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If there’s ever been an indication that Google is about to ramp up production of their eagerly awaited Google Glass devices, this would be it – news has just broke that Google has taken a 6.3% stake in Himax Display, a key supplier of liquid crystal on silicon (LCOS) chips and modules that are found in Google Glass. Responding to a a request for comment by TechCrunch, a Google representative has said that the decision was made “to help fund production upgrades, expand capacity and further enhance production capabilities.”

In a statement made by Himax Display CFO Jackie Chang, Chang claims that today’s announcement was made to allow the company to file necessary information to the SEC, and that they will not be discussing the specifics as to the exact worth of Google’s stake, which would be in the millions, though they did say that the agreement doesn’t rule out the possibilities of an increased investment by Google at some point in the future. Chang goes on to say the following of today’s announcement:

Google is a preeminent global technology leader. We are delighted to receive this investment and to form a strategic partnership with Google. Beginning the second quarter of this year, we had already begun expanding capacity to meet demand for our LCOS product line. This investment from Google further validates our commitment to developing breakthrough technologies and state‐of‐the‐art production facilities. We look forward to leveraging this investment and our collective expertise with Google to create unique and transformational LCOS technologies for many years ahead.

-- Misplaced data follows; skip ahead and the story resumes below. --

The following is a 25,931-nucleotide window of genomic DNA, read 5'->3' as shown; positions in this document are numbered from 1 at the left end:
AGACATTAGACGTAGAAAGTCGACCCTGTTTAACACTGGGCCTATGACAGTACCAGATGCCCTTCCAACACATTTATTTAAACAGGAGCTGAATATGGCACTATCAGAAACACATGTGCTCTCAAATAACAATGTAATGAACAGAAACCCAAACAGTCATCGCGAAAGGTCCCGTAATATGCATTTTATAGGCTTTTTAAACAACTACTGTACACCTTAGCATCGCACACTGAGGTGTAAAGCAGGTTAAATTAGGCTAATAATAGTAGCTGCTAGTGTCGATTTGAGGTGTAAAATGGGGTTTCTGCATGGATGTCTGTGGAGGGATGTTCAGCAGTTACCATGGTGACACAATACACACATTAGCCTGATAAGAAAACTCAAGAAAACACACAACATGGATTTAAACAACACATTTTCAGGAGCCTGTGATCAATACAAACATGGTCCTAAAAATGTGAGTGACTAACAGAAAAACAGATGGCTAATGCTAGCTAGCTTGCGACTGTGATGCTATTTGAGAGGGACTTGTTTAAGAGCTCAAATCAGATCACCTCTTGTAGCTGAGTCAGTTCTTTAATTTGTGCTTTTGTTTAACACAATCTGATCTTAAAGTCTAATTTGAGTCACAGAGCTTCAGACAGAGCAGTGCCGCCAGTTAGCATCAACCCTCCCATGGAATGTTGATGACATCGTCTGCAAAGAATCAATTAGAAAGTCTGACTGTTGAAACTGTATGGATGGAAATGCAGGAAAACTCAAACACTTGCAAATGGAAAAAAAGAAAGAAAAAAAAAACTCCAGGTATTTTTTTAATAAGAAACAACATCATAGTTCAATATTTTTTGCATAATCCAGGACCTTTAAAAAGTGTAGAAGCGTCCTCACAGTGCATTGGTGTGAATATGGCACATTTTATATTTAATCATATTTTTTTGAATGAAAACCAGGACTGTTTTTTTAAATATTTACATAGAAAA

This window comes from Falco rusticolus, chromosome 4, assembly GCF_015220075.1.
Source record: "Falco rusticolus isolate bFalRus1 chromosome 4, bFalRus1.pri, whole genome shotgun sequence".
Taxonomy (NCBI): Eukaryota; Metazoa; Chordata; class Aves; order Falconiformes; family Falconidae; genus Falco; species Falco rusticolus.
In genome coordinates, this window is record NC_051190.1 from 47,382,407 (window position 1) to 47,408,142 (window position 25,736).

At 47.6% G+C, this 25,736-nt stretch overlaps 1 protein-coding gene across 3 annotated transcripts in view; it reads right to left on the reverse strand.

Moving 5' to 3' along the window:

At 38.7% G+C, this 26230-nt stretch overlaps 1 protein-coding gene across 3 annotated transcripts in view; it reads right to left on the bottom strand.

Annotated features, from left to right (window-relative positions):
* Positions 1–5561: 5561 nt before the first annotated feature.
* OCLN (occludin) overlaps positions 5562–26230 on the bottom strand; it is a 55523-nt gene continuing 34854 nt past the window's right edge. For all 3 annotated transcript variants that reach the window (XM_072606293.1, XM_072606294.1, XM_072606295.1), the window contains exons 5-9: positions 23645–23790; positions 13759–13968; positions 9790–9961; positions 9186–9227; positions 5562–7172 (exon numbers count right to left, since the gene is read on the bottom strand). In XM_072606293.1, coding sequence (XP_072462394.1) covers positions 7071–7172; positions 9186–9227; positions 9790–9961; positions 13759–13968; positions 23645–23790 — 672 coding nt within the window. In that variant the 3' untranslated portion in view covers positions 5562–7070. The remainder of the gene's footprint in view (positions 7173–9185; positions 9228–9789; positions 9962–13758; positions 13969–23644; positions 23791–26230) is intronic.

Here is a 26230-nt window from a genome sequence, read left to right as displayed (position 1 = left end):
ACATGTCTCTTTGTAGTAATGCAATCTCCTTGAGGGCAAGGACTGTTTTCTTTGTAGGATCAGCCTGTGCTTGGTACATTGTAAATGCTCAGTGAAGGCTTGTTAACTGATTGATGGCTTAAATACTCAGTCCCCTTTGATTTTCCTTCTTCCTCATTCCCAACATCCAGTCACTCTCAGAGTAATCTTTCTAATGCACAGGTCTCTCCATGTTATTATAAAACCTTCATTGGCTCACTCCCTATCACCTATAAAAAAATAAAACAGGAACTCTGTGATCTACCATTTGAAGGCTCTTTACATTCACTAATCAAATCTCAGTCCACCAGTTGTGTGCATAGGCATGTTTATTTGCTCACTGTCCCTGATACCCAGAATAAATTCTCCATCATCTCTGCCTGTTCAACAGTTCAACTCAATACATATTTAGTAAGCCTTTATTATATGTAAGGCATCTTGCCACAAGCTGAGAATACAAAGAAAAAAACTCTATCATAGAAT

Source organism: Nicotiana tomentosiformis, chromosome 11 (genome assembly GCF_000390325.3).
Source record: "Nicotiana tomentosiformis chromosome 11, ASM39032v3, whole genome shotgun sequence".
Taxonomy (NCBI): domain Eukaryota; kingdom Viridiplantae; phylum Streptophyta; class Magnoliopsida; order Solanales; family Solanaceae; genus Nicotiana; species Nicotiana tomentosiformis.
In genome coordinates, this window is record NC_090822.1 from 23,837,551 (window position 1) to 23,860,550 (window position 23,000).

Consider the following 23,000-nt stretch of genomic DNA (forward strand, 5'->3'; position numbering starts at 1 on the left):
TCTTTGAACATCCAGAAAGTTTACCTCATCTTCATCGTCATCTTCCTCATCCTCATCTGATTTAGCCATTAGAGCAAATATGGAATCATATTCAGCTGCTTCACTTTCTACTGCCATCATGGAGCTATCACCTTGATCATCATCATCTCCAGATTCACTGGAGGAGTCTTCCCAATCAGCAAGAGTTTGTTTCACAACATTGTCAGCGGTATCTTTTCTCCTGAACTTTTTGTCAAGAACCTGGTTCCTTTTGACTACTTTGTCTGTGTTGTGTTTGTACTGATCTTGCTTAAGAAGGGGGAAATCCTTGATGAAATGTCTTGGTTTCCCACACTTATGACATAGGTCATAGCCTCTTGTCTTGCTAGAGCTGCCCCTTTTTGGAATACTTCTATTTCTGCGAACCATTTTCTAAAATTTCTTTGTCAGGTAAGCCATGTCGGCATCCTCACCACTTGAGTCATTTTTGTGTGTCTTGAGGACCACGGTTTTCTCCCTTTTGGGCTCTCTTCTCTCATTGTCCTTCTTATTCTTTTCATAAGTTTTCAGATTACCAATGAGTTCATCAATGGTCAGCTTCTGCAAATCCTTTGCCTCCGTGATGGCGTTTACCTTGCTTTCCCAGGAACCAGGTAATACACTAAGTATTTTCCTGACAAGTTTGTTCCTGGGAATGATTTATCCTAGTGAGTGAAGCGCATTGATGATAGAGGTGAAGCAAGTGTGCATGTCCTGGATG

Himax Display is riding high on the NASDAQ after today’s news, with the value of the company’s shares raising from its closing price of $5.17 last night to $7.00 at noon time today.

Google Glass has thus far entered the market in a very limited fashion, with Google only offering a first run of devices to qualified developers and “Glass Explorers” earlier this year. Google has yet to give Glass a specific availability date or price point, however Glass has thus far been offered to those early users for a hefty $1,500. Increased production volume should lower that price by a considerable margin however, with recent reports suggesting that the production Glass models may retail for significantly less.

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